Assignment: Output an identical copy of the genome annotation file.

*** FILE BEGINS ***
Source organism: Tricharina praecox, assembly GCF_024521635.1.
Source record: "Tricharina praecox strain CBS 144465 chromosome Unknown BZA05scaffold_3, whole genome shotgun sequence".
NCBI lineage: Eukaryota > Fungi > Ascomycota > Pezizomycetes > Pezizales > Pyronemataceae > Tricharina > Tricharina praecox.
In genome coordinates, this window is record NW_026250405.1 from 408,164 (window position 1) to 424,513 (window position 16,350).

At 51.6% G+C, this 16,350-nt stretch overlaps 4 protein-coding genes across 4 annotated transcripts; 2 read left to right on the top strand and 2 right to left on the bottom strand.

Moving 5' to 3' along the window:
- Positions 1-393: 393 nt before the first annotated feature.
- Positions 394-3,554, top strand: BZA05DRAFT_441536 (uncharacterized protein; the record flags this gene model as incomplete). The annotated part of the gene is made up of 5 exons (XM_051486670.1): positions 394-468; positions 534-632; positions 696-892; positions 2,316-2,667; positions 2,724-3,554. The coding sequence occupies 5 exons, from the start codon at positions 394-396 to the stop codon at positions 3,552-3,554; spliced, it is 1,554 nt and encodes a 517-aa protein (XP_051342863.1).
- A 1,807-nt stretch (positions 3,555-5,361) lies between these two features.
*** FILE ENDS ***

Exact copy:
Source organism: Tricharina praecox, assembly GCF_024521635.1.
Source record: "Tricharina praecox strain CBS 144465 chromosome Unknown BZA05scaffold_3, whole genome shotgun sequence".
NCBI lineage: Eukaryota > Fungi > Ascomycota > Pezizomycetes > Pezizales > Pyronemataceae > Tricharina > Tricharina praecox.
In genome coordinates, this window is record NW_026250405.1 from 408,164 (window position 1) to 424,513 (window position 16,350).

At 51.6% G+C, this 16,350-nt stretch overlaps 4 protein-coding genes across 4 annotated transcripts; 2 read left to right on the top strand and 2 right to left on the bottom strand.

Moving 5' to 3' along the window:
- Positions 1-393: 393 nt before the first annotated feature.
- Positions 394-3,554, top strand: BZA05DRAFT_441536 (uncharacterized protein; the record flags this gene model as incomplete). The annotated part of the gene is made up of 5 exons (XM_051486670.1): positions 394-468; positions 534-632; positions 696-892; positions 2,316-2,667; positions 2,724-3,554. The coding sequence occupies 5 exons, from the start codon at positions 394-396 to the stop codon at positions 3,552-3,554; spliced, it is 1,554 nt and encodes a 517-aa protein (XP_051342863.1).
- A 1,807-nt stretch (positions 3,555-5,361) lies between these two features.